Vicky Stamatopoulou on 20. August 2010
The last 3 days we have had our regular team meeting. It was very productive, enlightening and fun for yet again another time. Infrastructure worked, people were willing to share information and did so in a comprensible way, ideas came up, decisions were made and our team culture grew.
So being back and retrospecting the past few days I am considering the lessons learned from this last trip:
Dave Prior on 10. August 2010
Those who triumph,
Compute at their headquarters
A great number of factors prior to a challenge
He goes on to explain that those who spend less time planning do not succeed. According to Sun Tzu, more planning = greater success, less = greater chance of failure and no planning at all pretty much guarantees you have no shot.
The first chapter of the Art of War ends with Sun Tzu claiming that by observing the time spent in “computation” he can determine whether or not one will succeed in their efforts.
From a PM’s standpoint, this has relevance on a number of levels. The most obvious application would be to the idea of actually planning out a project, and if you follow the rest of the lessons of the Art of War, this is going to end up bringing in many of the elements included in a traditional project plan. Things like risk planning and developing a communication strategy are critical aspects of Sun Tzu’s formula for success. (more…)
Dave Prior on 5. August 2010
Next week I’ll be co-presenting at the Agile 2010 conference in Orlando, Florida with Thushara Wijewardena. Our presentation is called “Why you suck at off shoring, even with Agile”. The plan is to discuss and debate some of the issues people run into when they are doing offshore projects. Thushara, who lives in Sri Lanka, will be covering the offshore side and I’ll be handling onshore. We’ve both got a fair bit of experience in the area, but in order to make sure we’d covered all our bases, we interviewed a number of people to get their take on it. Heading into it, I felt pretty confident, based on my experience, that the majority of the difficulties that onshore managers and teams struggle with are brought about by their own approach and an assumption that offshore must learn to adapt to the onshore way of working. My basic argument was that the onshore teams really had to find a better way to adapt how they approached working with an offshore team if they really wanted to get the most out of them. Working with teams spread across the globe, in different time zones, from different cultural and educational backgrounds is never easy, but I do believe that the responsibility for enabling the offshore team falls largely on the onshore team’s shoulders. (more…)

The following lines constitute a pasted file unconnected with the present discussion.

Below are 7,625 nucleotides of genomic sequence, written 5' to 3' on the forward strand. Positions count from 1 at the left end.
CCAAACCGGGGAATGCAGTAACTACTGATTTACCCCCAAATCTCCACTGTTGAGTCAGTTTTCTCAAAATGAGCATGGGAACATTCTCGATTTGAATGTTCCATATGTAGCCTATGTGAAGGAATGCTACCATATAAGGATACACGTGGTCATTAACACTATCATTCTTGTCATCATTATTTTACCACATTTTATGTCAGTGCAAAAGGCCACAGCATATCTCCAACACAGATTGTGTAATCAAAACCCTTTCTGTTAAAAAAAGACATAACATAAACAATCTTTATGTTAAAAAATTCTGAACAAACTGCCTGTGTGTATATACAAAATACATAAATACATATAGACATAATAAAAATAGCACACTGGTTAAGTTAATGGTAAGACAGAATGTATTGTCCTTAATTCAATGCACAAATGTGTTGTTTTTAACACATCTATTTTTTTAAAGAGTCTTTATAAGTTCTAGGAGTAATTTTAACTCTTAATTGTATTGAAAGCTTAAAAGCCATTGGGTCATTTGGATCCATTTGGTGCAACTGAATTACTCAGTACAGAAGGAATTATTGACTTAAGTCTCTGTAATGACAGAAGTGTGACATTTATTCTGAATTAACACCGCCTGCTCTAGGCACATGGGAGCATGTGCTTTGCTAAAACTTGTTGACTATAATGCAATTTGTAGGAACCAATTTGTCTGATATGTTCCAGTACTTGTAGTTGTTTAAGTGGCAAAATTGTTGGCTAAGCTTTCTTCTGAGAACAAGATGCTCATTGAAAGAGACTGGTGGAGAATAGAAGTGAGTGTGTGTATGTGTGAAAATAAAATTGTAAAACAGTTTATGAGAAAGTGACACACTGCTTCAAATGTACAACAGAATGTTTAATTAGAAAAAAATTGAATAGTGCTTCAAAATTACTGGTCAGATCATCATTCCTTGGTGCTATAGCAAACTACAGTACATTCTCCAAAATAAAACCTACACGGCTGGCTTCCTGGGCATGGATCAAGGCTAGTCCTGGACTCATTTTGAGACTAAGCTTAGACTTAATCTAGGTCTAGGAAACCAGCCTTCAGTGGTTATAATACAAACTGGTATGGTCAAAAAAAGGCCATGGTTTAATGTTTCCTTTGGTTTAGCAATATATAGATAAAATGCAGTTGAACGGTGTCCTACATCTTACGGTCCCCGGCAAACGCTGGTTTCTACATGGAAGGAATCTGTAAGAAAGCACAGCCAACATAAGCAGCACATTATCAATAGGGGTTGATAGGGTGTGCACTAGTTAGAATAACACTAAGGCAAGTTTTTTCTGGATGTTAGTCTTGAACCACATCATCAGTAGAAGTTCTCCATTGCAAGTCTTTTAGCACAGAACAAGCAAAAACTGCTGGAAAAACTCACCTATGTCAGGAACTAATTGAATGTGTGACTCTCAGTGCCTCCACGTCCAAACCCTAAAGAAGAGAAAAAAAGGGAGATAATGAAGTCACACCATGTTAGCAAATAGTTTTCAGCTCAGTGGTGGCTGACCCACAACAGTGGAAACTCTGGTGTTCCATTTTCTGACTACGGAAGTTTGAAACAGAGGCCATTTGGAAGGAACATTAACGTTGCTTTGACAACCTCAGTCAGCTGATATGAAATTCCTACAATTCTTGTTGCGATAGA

Frank Blome on 5. August 2010
The new version 1.1 of Merlin iPhone comes with support for iPhone 4 and iPad. The handling of the mobile Merlin does not change, it’s still the same ease of use. The new version is optimized for the Retina Display of the iPhone 4 and the bigger iPad display.
Merlin iPhone can be downloaded for free from the Apple App Strore. With the new update Merlin iPhone supports all versions of iPhone, iPad touch and iPad. More information about Merlin iPhone can be found on our website in the “Products” section.
Frank Blome on 29. July 2010
Today we published another maintenance update for Merlin and Merlin Server. Here are the changes.
Resolved Issues in Merlin
Resolved Issues in Merlin Server
Dave Prior on 28. July 2010
The next section of Chapter 1 starts by introducing one of the core strategies of Sun Tzu’s teaching. In The Art of Strategy by R.L. Wing, the section is translated as:
Heed me by calculating the advantages
reinforce them by directing outwardly.
This has a very direct relationship to the strategic work a PM does in that it calls upon the practitioner to measure and understand their true position and then “reinforce” (read as spin or manipulate) the perception of that position by how you represent it.
As he moves into the next section, Sun Tzu provides more clarity into how the perceived reality can be manipulated:
Thus, when able, they appear unable.
When employed, they appear useless. (more…)
Dave Prior on 23. July 2010